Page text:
Disuse of muscle is followed by atrophy; so of other tissues. Strength can only grow by judicious, continued use. Witness the pitiable spectacle of steady degeneration in the tissues, in mental and physical aptitudes, commonly displayed in those of advancing years, who, through withdrawal of normal stimuli to exertion, permit their organs and their structures to fall into disuse. Prosperity, interpreted so often to mean cessation of energies, is often fatal to physical and mental efficiency. The antidote is simple and most effective, the retention of habits of usefulness applied all along the whole line of normal activities.

The whole range of bodily derangements and diseases can be interpreted through variations in the blood supply. This again depends upon the incidence of diverse irritants, infections from without or poisons generated within; or such as are the products of changes in the blood plasma effecting oxygenation.

Sleep being the relaxation, suspension, of the consciousness, the brain being the center of consciousness, it naturally follows that, as evidence shows, the circulation in the brain is, during sleep, at the lowest normal tension. Whatever disturbs sleep, therefore, probably induces an afflux of blood to the brain. It is evident that to sleep peacefully and continually it is important that the blood pressure shall be as nearly as possible normal. If this be markedly above or below par sleep is interfered with. Plethoric folk, however, supposedly of over-tense vessels, often sleep better than the feeble and weakly; yet they are more likely to slumber heavily, are difficult to wake, and on waking suffer from morning confusion and headache; in short, are far less refreshed by their slumber and require longer to acquire waking balance than frail beings whose sleep is shallow, interrupted and seemingly insufficient.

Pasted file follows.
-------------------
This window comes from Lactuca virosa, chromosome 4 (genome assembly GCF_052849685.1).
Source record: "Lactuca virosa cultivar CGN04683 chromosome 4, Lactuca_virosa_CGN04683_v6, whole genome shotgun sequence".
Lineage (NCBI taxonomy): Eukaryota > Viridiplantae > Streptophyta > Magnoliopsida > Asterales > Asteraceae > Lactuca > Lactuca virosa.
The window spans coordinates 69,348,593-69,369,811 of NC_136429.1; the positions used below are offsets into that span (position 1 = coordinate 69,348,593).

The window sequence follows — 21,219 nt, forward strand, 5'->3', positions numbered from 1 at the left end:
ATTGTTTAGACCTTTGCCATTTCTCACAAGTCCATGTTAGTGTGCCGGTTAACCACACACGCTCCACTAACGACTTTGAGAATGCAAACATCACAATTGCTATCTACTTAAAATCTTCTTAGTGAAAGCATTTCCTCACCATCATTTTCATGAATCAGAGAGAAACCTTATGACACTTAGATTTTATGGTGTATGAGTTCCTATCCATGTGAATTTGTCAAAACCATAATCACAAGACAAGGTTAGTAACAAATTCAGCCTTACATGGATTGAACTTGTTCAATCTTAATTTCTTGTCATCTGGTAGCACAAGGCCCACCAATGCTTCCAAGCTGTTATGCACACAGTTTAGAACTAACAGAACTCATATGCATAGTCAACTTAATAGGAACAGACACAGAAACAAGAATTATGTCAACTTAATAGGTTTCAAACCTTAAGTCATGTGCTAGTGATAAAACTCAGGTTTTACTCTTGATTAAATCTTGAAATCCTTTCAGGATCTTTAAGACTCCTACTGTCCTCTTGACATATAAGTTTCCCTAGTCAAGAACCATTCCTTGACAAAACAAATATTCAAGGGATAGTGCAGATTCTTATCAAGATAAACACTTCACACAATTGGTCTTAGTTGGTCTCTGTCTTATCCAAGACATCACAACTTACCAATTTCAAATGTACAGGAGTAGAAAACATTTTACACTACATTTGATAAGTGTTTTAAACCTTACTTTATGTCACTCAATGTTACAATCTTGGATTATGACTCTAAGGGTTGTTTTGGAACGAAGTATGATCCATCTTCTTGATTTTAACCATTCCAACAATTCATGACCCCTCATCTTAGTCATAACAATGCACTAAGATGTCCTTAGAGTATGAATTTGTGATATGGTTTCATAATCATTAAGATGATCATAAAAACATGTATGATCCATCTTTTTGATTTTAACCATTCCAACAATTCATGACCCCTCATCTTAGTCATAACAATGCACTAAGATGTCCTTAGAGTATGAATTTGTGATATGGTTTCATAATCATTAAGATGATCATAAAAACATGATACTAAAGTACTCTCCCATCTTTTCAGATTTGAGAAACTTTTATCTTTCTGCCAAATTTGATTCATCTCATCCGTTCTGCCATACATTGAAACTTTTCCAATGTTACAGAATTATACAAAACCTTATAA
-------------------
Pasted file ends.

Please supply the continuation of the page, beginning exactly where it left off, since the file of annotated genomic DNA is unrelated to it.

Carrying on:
All these facts and reasonings from vascular tone constitute a long, somewhat technical, story; suffice it to say that, in order to secure comfortable natural sleep there is demanded a careful regulation of blood supply and distribution. Where a careful regulation of life fails to accomplish this, help must be sought of a wise physician, who will promptly determine what is amiss. The difficulty may be found to be due to faulty skin action, cold extremities, intestinal accumulations, or visceral poisons, organic derangements, a weak heart, an overtired body, an overwrought brain or other physical disorders, the province of the physician. Interference with matters out of the realm of our experience is usually followed by punishment. Among the most dangerous things a person can do is to take a shot in the dark in medical procedures, swallowing medicines on blind guesses. Damage must almost inevitably result, first by deranging digestion, perhaps already at fault, and next achieving stupor, not true sleep, or encouraging the brain to demand meretricious, unsuitable soporifics.

While it is most desirable that sleep should be taken in regular amounts, at a suitable time, and this during the hours of darkness and continuously, still it is possible that various habits may be formed, seemingly peculiar, which suffice for ordinary requirements. These may be acquired to meet some temporary demand, or become habitual for years. For instance, mothers of young babies commonly form the habit of sleeping and waking readily and frequently, and yet continue to enjoy excellent health. Trained nurses acquire even more complex, yet systematic, habits of sleep and wakefulness; a regular irregularity, yet productive of little or no exhaustion, at least for a time. Persons engaged in diverse strenuous occupations secure a power of seizing sleep when they can get it, notably sailor men by 'watches' of four hours each, twice a day.